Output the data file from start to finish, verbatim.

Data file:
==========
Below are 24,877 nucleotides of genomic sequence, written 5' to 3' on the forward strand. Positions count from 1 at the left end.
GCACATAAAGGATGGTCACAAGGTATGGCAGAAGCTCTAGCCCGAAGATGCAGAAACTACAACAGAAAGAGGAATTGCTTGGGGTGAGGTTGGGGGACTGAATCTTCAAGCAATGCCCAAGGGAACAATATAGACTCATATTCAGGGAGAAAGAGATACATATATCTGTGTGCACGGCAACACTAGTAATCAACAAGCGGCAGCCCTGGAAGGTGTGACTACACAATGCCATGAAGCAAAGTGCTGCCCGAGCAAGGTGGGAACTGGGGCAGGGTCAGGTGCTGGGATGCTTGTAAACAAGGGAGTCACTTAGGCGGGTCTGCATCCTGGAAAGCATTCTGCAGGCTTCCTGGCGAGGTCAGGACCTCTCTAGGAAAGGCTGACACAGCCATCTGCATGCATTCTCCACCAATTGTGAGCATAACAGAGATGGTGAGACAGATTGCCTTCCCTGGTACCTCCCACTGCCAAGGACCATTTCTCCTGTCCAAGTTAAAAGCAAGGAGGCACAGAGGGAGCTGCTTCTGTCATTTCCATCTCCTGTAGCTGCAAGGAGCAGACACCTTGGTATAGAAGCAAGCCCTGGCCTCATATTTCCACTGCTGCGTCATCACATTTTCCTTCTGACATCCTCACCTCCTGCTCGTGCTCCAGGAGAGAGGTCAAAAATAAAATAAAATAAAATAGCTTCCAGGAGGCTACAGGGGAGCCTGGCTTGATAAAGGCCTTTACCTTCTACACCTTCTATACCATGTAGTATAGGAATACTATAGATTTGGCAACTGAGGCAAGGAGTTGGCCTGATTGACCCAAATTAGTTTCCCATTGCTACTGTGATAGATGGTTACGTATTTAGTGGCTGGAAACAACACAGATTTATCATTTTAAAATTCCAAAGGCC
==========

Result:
Below are 24,877 nucleotides of genomic sequence, written 5' to 3' on the forward strand. Positions count from 1 at the left end.
GCACATAAAGGATGGTCACAAGGTATGGCAGAAGCTCTAGCCCGAAGATGCAGAAACTACAACAGAAAGAGGAATTGCTTGGGGTGAGGTTGGGGGACTGAATCTTCAAGCAATGCCCAAGGGAACAATATAGACTCATATTCAGGGAGAAAGAGATACATATATCTGTGTGCACGGCAACACTAGTAATCAACAAGCGGCAGCCCTGGAAGGTGTGACTACACAATGCCATGAAGCAAAGTGCTGCCCGAGCAAGGTGGGAACTGGGGCAGGGTCAGGTGCTGGGATGCTTGTAAACAAGGGAGTCACTTAGGCGGGTCTGCATCCTGGAAAGCATTCTGCAGGCTTCCTGGCGAGGTCAGGACCTCTCTAGGAAAGGCTGACACAGCCATCTGCATGCATTCTCCACCAATTGTGAGCATAACAGAGATGGTGAGACAGATTGCCTTCCCTGGTACCTCCCACTGCCAAGGACCATTTCTCCTGTCCAAGTTAAAAGCAAGGAGGCACAGAGGGAGCTGCTTCTGTCATTTCCATCTCCTGTAGCTGCAAGGAGCAGACACCTTGGTATAGAAGCAAGCCCTGGCCTCATATTTCCACTGCTGCGTCATCACATTTTCCTTCTGACATCCTCACCTCCTGCTCGTGCTCCAGGAGAGAGGTCAAAAATAAAATAAAATAAAATAGCTTCCAGGAGGCTACAGGGGAGCCTGGCTTGATAAAGGCCTTTACCTTCTACACCTTCTATACCATGTAGTATAGGAATACTATAGATTTGGCAACTGAGGCAAGGAGTTGGCCTGATTGACCCAAATTAGTTTCCCATTGCTACTGTGATAGATGGTTACGTATTTAGTGGCTGGAAACAACACAGATTTATCATTTTAAAATTCCAAAGGCC